Professor Singh has published at Cardozo and Pepperdine dispute resolution journals and his scholarship has appeared at the ABA and Rethinking Negotiation Teaching Series (DRI Press) books in the U.S. besides law journals in India. Professor Singh maintains an active mediation practice having mediated commercial, cross-cultural, public policy and religious disputes in United States, Canada and India. He has helped State of Oregon and the City of Salem in resolving complex public policy conflicts and has worked diligently and effectively to resolve long-standing Church disputes in Oregon, Washington and California.

 Selected Issues in Dispute Resolution: Online Dispute Resolution

Prerequisites: Mediation Theory and Practice OR Alternative Dispute Resolution, Negotiation Theory and Practice and one of the following Arbitration courses: Arbitration Practice and Advocacy, International Commercial Arbitration, Arbitration law, International Commercial Arbitration Theory and Doctrine, or International Commercial Arbitration Procedure and Practice.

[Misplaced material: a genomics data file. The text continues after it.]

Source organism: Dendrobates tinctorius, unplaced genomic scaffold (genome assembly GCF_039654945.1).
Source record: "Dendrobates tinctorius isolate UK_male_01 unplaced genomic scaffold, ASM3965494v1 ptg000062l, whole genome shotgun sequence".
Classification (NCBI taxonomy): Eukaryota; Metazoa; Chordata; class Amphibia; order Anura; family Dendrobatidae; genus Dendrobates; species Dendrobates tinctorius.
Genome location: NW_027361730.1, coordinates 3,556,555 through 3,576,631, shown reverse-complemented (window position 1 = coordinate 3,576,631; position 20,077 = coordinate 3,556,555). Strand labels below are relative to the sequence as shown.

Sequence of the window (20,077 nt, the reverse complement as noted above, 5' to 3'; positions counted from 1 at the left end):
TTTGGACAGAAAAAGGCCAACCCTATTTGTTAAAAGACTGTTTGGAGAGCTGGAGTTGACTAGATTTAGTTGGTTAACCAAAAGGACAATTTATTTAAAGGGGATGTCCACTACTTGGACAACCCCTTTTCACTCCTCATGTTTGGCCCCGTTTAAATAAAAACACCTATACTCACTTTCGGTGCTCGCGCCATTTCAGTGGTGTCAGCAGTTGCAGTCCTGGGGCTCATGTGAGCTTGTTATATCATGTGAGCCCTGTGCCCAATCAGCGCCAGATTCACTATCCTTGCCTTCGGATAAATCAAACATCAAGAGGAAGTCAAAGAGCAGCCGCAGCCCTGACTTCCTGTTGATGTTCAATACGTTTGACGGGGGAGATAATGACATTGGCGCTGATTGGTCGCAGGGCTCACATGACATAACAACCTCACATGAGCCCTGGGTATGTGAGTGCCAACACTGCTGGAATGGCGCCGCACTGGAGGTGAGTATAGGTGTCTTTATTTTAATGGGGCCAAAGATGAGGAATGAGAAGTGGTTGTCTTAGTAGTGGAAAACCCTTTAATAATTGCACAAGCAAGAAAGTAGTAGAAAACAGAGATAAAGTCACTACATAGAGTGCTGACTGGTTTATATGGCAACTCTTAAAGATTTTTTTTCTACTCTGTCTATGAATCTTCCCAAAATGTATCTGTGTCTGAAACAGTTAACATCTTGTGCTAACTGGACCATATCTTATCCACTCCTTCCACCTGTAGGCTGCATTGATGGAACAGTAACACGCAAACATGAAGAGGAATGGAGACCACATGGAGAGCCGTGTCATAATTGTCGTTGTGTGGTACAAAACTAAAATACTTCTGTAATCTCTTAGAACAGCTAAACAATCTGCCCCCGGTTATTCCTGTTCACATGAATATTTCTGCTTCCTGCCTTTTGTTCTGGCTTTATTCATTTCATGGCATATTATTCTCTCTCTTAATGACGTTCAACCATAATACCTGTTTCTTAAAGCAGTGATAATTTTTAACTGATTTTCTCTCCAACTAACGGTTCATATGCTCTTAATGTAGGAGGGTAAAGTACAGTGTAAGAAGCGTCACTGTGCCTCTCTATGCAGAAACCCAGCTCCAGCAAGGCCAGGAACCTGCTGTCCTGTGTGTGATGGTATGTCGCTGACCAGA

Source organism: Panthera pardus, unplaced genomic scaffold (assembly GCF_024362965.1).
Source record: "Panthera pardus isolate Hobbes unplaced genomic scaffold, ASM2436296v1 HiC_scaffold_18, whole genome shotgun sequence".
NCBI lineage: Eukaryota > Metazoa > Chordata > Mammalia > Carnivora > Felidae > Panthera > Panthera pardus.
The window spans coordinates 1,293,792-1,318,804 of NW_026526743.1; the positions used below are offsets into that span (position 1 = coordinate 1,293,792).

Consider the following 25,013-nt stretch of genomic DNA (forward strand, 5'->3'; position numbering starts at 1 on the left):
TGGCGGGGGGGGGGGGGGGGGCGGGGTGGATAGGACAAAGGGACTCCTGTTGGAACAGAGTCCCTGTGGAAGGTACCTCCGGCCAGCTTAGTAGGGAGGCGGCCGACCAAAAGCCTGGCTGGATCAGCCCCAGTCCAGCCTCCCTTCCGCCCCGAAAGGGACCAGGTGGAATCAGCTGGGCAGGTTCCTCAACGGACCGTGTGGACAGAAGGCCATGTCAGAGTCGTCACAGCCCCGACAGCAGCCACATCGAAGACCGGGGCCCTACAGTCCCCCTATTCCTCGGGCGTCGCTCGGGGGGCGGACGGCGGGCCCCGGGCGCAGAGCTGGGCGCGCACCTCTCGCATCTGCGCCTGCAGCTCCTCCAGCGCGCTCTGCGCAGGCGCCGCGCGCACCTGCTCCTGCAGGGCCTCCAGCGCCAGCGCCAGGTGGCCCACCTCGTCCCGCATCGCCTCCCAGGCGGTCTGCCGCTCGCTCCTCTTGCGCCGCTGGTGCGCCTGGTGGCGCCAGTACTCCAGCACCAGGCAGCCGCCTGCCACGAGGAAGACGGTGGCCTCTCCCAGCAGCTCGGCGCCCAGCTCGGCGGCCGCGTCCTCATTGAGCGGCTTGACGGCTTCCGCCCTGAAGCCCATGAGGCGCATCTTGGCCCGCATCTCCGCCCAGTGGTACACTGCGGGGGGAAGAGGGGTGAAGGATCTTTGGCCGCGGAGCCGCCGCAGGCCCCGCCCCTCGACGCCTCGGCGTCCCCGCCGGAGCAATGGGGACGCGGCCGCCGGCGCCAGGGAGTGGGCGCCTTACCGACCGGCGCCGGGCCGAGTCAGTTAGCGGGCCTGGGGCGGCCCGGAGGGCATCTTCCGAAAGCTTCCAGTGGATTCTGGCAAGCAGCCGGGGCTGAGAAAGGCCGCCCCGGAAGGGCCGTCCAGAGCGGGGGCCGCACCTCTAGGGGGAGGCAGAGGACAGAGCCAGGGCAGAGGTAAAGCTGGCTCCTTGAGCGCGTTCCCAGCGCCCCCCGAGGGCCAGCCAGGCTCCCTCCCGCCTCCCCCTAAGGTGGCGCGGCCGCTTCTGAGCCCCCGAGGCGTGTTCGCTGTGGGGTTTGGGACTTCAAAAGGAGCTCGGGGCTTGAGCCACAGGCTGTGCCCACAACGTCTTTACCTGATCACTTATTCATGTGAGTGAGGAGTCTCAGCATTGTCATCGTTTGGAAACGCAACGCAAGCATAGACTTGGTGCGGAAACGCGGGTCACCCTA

This course will consider how the Internet can assist dispute resolution both as an augmentation to, and, in some cases, replacement of traditional face-to-face dispute resolution processes. It will discuss opportunities for integrating the Internet into comprehensive dispute resolution system design and how courts, agencies, corporations, organizations, and individuals may consider utilizing the power of the Internet for dispute resolution. Course participants will consider the extent to which the Internet is an extension of traditional dispute resolution and the extent to which it offers unique qualities and opportunities for dispute resolution. It will consider ethical and policy issues and what the future may hold. The full range of currently available Internet technologies will be reviewed and made available for exploration. The course will include simulated online negotiation, mediation, and arbitration exercises.

Professor Amy J. Schmitz
joined the University of Missouri School of Law as the Elwood L. Thomas Missouri Endowed Professor of Law in 2016. Previously she was a Professor at the University of Colorado School of Law for over 16 years. Prior to teaching, Professor Schmitz practiced law with large law firms in Seattle and Minneapolis, and served as a law clerk for the U. S. Court of Appeals for the 8th Circuit.